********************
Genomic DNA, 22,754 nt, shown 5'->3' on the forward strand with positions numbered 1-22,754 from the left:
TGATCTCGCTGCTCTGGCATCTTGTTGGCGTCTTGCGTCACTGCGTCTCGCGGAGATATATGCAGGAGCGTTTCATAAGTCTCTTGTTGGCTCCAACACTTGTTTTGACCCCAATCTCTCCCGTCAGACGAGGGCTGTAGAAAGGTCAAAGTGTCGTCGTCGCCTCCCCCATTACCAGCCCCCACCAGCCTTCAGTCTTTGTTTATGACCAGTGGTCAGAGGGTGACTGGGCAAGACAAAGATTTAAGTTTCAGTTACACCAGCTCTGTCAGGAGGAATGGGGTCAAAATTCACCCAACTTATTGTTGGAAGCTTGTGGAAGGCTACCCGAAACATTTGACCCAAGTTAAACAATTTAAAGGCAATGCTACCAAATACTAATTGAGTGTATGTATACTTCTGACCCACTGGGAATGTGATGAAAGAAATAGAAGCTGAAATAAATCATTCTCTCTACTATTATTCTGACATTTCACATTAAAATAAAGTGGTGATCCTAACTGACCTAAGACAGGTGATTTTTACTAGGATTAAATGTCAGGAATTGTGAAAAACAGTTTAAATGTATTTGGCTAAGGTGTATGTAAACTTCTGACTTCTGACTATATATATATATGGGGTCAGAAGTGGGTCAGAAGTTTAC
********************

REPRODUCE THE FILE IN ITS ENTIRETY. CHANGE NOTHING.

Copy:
Genomic DNA, 22,754 nt, shown 5'->3' on the forward strand with positions numbered 1-22,754 from the left:
TGATCTCGCTGCTCTGGCATCTTGTTGGCGTCTTGCGTCACTGCGTCTCGCGGAGATATATGCAGGAGCGTTTCATAAGTCTCTTGTTGGCTCCAACACTTGTTTTGACCCCAATCTCTCCCGTCAGACGAGGGCTGTAGAAAGGTCAAAGTGTCGTCGTCGCCTCCCCCATTACCAGCCCCCACCAGCCTTCAGTCTTTGTTTATGACCAGTGGTCAGAGGGTGACTGGGCAAGACAAAGATTTAAGTTTCAGTTACACCAGCTCTGTCAGGAGGAATGGGGTCAAAATTCACCCAACTTATTGTTGGAAGCTTGTGGAAGGCTACCCGAAACATTTGACCCAAGTTAAACAATTTAAAGGCAATGCTACCAAATACTAATTGAGTGTATGTATACTTCTGACCCACTGGGAATGTGATGAAAGAAATAGAAGCTGAAATAAATCATTCTCTCTACTATTATTCTGACATTTCACATTAAAATAAAGTGGTGATCCTAACTGACCTAAGACAGGTGATTTTTACTAGGATTAAATGTCAGGAATTGTGAAAAACAGTTTAAATGTATTTGGCTAAGGTGTATGTAAACTTCTGACTTCTGACTATATATATATATGGGGTCAGAAGTGGGTCAGAAGTTTAC